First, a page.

The elusive birthday boy’s missing phone
First Published : 06 Jul 2010 12:09:54 AM IST
Last Updated : 06 Jul 2010 12:52:09 AM IST
Inscrutable ways: While courtiers celebrate their birthdays, royalty would prefer cooler climes. So it was with Rahul baba. To commemorate the great day, his party organised feeding-of-poor and went to Dalit homes while he was away in London hobnobbing with the Badshah of Bollywood and the Steel Baron. As always, news stories, photographs and ads hailing the visionary appeared, but not a word about where the birthday boy was. As a fitting finale, the birthday boy lost his mobile at IGI airport, but it was retrieved in double quick time.
Rewarding the corrupt: Of the newly elected Rajya Sabha members, 28 per cent have criminal cases pending, including attempt to murder, cheating and forgery. Their declarations of assets defy popular perceptions. Former steel minister Ram Vilas Paswan’s Rs 2 crore declaration had many gasping in disbelief. So it is not surprising that an ex-CMD of a steel Navratna (now Maharatna), who has been under the scanner in a multi-million modernisation programme, is among the frontrunners to be Central Vigilance Commissioner. Surprising are his backers in the PMO. No wonder Fali S Nariman recently said that corrupt officers at higher levels are shielded from the CVC.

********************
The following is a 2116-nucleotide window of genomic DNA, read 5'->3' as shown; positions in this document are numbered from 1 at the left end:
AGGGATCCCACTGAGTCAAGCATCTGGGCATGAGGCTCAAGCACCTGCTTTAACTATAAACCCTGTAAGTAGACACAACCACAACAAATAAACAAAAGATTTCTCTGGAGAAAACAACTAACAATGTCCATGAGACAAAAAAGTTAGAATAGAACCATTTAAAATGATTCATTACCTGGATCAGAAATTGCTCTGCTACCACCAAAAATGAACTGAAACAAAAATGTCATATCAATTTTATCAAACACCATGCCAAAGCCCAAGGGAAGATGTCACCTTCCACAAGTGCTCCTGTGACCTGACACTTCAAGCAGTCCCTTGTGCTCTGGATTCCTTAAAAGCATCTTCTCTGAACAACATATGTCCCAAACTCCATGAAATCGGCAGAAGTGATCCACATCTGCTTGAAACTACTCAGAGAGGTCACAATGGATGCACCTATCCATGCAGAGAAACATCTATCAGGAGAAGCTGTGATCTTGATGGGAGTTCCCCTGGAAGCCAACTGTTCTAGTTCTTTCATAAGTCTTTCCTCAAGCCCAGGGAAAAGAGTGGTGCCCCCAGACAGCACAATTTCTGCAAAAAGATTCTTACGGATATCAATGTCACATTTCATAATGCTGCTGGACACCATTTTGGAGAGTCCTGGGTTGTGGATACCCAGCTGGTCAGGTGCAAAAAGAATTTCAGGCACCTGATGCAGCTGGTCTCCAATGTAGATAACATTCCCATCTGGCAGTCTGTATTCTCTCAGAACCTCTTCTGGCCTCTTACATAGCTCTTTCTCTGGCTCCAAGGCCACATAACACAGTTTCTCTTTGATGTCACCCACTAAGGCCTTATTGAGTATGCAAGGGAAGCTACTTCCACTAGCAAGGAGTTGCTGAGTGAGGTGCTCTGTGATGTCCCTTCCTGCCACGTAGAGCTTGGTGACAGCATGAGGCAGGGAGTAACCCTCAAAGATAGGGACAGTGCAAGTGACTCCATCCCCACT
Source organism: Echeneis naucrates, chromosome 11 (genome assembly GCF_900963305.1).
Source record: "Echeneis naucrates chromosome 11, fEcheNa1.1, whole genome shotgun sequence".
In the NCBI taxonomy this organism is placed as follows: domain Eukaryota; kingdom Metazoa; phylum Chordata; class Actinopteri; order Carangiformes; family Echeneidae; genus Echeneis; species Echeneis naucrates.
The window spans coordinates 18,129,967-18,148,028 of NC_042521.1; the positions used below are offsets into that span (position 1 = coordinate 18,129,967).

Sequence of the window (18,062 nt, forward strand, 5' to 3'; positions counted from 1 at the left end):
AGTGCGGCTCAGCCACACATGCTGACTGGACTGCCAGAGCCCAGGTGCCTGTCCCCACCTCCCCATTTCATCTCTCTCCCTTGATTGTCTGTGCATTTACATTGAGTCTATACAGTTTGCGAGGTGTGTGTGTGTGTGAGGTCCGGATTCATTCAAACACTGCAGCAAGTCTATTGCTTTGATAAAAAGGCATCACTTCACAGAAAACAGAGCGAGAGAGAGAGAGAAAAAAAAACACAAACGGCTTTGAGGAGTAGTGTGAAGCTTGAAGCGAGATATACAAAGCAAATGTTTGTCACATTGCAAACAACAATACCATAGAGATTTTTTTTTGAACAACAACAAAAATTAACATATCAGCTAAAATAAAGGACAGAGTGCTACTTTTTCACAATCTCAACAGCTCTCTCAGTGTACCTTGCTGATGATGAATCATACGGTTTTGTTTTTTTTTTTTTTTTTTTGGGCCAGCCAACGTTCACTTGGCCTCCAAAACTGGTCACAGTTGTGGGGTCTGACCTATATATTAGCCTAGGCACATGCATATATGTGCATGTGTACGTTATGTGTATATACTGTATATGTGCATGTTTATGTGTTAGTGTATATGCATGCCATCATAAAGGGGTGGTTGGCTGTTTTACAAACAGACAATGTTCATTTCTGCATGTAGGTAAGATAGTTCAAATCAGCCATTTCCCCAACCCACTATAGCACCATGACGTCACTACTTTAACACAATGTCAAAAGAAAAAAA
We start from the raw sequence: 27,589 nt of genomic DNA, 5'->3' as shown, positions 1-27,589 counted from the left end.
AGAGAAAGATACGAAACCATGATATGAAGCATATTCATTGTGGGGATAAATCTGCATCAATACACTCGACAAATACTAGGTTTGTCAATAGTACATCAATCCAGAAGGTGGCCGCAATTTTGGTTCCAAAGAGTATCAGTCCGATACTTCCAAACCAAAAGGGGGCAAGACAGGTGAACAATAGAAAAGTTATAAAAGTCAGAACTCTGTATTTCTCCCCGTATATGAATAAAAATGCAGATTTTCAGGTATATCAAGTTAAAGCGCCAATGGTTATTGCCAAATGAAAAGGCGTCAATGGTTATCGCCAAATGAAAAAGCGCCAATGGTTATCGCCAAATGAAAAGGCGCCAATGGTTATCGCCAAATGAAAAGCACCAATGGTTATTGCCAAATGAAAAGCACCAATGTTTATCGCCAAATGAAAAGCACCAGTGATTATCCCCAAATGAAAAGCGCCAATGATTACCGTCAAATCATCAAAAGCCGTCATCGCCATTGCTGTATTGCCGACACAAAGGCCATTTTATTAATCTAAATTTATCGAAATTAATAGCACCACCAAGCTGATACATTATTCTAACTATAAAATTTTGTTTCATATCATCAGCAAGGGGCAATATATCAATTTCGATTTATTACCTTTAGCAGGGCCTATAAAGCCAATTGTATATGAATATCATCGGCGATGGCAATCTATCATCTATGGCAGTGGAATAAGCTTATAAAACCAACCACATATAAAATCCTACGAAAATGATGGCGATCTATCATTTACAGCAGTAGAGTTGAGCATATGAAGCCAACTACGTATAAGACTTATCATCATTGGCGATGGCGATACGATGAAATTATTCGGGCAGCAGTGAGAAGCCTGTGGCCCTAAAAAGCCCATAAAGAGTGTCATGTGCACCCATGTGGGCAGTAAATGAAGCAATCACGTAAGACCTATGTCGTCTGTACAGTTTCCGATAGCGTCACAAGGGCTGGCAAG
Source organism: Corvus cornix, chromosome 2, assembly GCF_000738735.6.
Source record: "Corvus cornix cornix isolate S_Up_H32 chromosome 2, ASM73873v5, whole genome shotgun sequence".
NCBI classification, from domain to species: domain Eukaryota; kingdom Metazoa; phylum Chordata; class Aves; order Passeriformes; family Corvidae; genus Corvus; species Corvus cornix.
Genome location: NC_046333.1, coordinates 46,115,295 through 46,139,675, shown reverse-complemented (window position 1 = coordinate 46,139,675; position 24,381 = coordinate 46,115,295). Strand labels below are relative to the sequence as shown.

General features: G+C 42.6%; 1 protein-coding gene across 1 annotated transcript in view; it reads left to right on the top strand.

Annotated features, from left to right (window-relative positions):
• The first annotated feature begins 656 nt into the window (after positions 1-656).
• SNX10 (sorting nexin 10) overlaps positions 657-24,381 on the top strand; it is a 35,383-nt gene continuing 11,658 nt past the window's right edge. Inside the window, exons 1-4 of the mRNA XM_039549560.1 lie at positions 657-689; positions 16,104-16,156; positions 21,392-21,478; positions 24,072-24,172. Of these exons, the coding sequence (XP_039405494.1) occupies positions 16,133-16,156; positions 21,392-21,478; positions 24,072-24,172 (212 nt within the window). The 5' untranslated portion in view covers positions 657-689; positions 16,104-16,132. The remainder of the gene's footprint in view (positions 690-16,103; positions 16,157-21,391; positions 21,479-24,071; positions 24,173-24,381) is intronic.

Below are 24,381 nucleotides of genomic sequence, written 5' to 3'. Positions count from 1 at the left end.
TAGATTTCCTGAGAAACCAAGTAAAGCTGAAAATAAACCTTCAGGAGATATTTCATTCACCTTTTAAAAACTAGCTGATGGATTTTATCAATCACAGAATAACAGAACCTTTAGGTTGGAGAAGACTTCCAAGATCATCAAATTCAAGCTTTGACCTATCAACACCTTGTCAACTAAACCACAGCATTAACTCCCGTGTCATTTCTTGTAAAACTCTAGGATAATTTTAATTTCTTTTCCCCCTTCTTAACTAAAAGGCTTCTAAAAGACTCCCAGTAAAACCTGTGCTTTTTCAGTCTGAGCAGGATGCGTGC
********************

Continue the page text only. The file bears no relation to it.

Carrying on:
Good news first: Is India rising at eight per cent? Perhaps eight per cent of India is rising at eight per cent. A study finds that the number of millionaires has gone up by 50.9 per cent to 1.27 lakh. Is it on the back of a strong market spiral, or the government’s three tranches of stimulus? After the stimulation, they purchased luxury jets and yachts.
What ails Bhopal: India Inc’s immediate concern is to help bail out Keshub Mahindra, using the legitimate argument that for a driver’s fault, the owner cannot be held responsible. Not realising that the same yardstick applies to Warren Anderson. So how does one explain the fact that the PM had Keshub Mahindra on the PM’s Council for Trade and Industry despite the Bhopal tragedy hanging like a Damocles’ Sword over him? And about the Group of Ministers, why didn’t the PM give it a 10-day headline when he headed it? Till June 2008 he presided over eight meetings of the GoM on Bhopal.